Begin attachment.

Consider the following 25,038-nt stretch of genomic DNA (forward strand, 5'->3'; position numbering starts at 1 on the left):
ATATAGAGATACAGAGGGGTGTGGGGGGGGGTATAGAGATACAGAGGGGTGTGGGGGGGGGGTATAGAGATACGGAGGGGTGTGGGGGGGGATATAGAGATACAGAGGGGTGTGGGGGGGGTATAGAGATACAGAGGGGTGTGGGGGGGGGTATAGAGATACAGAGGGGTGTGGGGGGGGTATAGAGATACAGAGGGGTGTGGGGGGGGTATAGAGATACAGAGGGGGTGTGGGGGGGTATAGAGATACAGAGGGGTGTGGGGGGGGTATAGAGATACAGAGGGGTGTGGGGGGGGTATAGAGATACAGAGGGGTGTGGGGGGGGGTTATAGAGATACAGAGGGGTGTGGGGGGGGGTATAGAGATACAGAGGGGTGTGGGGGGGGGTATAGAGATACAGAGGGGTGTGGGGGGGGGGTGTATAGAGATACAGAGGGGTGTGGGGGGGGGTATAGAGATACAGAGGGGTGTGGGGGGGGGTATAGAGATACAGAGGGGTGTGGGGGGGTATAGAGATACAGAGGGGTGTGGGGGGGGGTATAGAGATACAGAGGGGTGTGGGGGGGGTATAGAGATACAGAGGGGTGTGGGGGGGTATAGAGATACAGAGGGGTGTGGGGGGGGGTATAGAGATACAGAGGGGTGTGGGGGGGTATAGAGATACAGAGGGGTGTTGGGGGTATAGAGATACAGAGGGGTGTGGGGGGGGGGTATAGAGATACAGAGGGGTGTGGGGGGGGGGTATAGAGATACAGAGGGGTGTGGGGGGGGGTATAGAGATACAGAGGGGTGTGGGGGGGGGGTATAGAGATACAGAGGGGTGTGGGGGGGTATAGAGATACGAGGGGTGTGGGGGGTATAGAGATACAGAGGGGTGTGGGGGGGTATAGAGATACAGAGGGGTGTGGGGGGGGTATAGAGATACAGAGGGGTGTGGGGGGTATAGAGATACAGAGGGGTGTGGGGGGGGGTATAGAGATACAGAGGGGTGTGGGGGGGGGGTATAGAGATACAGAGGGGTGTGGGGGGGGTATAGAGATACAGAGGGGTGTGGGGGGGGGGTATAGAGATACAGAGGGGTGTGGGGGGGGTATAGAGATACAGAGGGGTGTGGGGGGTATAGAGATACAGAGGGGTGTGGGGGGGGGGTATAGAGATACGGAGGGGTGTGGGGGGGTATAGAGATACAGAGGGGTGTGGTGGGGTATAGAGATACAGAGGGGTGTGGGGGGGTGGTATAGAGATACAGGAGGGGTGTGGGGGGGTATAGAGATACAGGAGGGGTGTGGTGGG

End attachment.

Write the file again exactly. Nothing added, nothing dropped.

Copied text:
Consider the following 25,038-nt stretch of genomic DNA (forward strand, 5'->3'; position numbering starts at 1 on the left):
ATATAGAGATACAGAGGGGTGTGGGGGGGGGTATAGAGATACAGAGGGGTGTGGGGGGGGGGTATAGAGATACGGAGGGGTGTGGGGGGGGATATAGAGATACAGAGGGGTGTGGGGGGGGTATAGAGATACAGAGGGGTGTGGGGGGGGGTATAGAGATACAGAGGGGTGTGGGGGGGGTATAGAGATACAGAGGGGTGTGGGGGGGGTATAGAGATACAGAGGGGGTGTGGGGGGGTATAGAGATACAGAGGGGTGTGGGGGGGGTATAGAGATACAGAGGGGTGTGGGGGGGGTATAGAGATACAGAGGGGTGTGGGGGGGGGTTATAGAGATACAGAGGGGTGTGGGGGGGGGTATAGAGATACAGAGGGGTGTGGGGGGGGGTATAGAGATACAGAGGGGTGTGGGGGGGGGGTGTATAGAGATACAGAGGGGTGTGGGGGGGGGTATAGAGATACAGAGGGGTGTGGGGGGGGGTATAGAGATACAGAGGGGTGTGGGGGGGTATAGAGATACAGAGGGGTGTGGGGGGGGGTATAGAGATACAGAGGGGTGTGGGGGGGGTATAGAGATACAGAGGGGTGTGGGGGGGTATAGAGATACAGAGGGGTGTGGGGGGGGGTATAGAGATACAGAGGGGTGTGGGGGGGTATAGAGATACAGAGGGGTGTTGGGGGTATAGAGATACAGAGGGGTGTGGGGGGGGGGTATAGAGATACAGAGGGGTGTGGGGGGGGGGTATAGAGATACAGAGGGGTGTGGGGGGGGGTATAGAGATACAGAGGGGTGTGGGGGGGGGGTATAGAGATACAGAGGGGTGTGGGGGGGTATAGAGATACGAGGGGTGTGGGGGGTATAGAGATACAGAGGGGTGTGGGGGGGTATAGAGATACAGAGGGGTGTGGGGGGGGTATAGAGATACAGAGGGGTGTGGGGGGTATAGAGATACAGAGGGGTGTGGGGGGGGGTATAGAGATACAGAGGGGTGTGGGGGGGGGGTATAGAGATACAGAGGGGTGTGGGGGGGGTATAGAGATACAGAGGGGTGTGGGGGGGGGGTATAGAGATACAGAGGGGTGTGGGGGGGGTATAGAGATACAGAGGGGTGTGGGGGGTATAGAGATACAGAGGGGTGTGGGGGGGGGGTATAGAGATACGGAGGGGTGTGGGGGGGTATAGAGATACAGAGGGGTGTGGTGGGGTATAGAGATACAGAGGGGTGTGGGGGGGTGGTATAGAGATACAGGAGGGGTGTGGGGGGGTATAGAGATACAGGAGGGGTGTGGTGGG